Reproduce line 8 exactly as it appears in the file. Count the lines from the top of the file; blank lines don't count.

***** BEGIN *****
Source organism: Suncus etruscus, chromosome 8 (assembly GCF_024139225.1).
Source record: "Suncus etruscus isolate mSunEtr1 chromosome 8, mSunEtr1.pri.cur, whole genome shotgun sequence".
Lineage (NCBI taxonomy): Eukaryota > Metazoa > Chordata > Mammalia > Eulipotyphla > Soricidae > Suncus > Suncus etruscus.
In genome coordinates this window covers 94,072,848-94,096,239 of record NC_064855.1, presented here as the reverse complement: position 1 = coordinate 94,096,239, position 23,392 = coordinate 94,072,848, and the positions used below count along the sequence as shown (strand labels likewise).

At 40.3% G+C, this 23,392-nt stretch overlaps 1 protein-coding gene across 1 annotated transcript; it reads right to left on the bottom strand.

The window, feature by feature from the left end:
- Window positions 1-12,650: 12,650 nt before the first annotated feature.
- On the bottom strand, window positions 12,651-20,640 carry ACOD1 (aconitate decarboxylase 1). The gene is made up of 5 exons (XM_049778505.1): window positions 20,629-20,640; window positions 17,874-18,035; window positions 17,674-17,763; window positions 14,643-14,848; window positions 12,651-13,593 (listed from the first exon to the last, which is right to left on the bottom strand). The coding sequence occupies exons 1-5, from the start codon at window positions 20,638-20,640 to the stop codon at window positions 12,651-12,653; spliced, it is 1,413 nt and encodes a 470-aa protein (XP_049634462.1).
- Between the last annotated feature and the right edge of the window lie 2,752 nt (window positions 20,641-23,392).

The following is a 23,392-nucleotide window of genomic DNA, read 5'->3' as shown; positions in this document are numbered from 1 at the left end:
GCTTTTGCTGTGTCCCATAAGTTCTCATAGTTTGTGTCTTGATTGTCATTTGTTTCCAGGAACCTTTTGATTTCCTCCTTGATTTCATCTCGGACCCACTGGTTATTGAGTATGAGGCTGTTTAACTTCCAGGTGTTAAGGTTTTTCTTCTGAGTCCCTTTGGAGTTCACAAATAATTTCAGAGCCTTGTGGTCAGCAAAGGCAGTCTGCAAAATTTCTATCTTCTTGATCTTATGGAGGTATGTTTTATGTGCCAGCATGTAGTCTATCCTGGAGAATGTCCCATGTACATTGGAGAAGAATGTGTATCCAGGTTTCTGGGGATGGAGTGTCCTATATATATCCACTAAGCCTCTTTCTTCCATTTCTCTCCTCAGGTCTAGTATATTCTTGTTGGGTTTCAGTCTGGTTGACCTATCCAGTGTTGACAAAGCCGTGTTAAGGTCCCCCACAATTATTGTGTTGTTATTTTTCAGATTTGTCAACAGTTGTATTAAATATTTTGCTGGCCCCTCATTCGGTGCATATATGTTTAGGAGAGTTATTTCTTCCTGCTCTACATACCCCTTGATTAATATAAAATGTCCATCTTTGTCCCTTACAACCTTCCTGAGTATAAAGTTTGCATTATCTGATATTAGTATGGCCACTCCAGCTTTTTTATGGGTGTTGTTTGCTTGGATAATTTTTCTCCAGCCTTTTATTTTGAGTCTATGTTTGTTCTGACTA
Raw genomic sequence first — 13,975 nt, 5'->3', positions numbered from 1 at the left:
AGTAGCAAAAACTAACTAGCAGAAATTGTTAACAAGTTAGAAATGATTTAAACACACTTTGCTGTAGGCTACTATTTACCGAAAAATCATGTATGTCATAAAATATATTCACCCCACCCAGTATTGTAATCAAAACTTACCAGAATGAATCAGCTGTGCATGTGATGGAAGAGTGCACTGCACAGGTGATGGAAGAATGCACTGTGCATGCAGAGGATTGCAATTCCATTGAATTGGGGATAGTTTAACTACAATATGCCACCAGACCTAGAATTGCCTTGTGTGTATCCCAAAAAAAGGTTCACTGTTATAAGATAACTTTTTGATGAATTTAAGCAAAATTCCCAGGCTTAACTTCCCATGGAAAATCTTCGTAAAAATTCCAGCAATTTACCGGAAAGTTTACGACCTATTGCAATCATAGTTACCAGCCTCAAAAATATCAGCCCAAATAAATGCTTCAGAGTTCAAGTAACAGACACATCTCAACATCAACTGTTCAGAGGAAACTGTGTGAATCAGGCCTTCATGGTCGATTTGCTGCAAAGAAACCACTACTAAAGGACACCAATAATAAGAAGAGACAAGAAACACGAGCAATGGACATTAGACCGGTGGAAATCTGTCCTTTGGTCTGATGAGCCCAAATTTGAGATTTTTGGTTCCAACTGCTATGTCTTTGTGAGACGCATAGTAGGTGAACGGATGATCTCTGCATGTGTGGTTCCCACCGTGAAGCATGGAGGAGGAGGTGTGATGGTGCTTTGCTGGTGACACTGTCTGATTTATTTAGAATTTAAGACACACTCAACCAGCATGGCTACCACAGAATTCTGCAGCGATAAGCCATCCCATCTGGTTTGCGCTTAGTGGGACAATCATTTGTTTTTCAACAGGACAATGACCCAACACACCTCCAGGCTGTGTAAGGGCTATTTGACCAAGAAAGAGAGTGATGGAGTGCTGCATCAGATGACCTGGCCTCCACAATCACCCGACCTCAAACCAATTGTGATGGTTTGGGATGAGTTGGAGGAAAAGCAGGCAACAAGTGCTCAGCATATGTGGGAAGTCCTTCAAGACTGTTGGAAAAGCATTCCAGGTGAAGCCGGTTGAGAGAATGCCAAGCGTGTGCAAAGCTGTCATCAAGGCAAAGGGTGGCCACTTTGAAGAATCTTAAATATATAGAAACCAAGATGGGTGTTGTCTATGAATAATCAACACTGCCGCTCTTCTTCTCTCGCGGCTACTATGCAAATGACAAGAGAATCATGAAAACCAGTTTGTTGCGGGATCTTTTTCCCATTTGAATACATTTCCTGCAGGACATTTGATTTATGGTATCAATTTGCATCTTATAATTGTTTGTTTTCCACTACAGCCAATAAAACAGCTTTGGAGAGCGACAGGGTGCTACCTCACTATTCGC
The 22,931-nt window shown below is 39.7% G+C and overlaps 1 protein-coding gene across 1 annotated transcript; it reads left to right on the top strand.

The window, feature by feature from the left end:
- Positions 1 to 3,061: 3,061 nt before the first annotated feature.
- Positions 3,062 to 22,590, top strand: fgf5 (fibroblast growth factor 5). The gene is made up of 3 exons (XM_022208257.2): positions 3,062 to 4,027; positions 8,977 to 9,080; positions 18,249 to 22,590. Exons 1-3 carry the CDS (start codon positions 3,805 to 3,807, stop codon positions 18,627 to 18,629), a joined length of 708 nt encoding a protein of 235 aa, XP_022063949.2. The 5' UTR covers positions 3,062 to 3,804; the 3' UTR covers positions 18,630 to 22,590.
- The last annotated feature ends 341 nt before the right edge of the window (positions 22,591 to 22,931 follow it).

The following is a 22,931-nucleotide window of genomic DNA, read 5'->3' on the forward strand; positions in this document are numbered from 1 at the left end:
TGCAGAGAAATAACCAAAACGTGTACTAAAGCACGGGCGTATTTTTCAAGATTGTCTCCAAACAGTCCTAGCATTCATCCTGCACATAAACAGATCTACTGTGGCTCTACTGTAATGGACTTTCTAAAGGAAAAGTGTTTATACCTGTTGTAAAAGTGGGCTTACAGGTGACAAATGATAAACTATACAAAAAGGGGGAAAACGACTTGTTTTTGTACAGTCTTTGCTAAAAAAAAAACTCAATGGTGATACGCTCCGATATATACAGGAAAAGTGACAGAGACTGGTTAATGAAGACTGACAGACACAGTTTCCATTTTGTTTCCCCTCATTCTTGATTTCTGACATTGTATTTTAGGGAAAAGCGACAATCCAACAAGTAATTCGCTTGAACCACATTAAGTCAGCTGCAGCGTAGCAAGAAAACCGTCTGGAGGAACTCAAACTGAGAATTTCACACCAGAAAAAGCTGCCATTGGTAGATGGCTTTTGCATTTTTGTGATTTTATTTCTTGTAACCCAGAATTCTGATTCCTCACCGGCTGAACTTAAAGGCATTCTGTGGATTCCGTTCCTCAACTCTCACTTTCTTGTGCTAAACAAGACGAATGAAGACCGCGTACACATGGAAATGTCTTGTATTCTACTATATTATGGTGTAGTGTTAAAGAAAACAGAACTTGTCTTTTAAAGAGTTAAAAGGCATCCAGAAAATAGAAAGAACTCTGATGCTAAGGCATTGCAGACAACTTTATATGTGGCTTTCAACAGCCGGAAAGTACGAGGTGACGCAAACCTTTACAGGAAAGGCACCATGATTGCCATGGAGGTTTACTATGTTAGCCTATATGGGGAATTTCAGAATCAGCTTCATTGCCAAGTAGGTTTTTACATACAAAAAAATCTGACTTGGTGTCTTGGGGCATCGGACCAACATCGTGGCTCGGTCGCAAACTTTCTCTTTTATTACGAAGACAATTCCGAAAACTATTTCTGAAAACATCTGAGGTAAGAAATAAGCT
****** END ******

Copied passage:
- On the bottom strand, window positions 12,651-20,640 carry ACOD1 (aconitate decarboxylase 1). The gene is made up of 5 exons (XM_049778505.1): window positions 20,629-20,640; window positions 17,874-18,035; window positions 17,674-17,763; window positions 14,643-14,848; window positions 12,651-13,593 (listed from the first exon to the last, which is right to left on the bottom strand). The coding sequence occupies exons 1-5, from the start codon at window positions 20,638-20,640 to the stop codon at window positions 12,651-12,653; spliced, it is 1,413 nt and encodes a 470-aa protein (XP_049634462.1).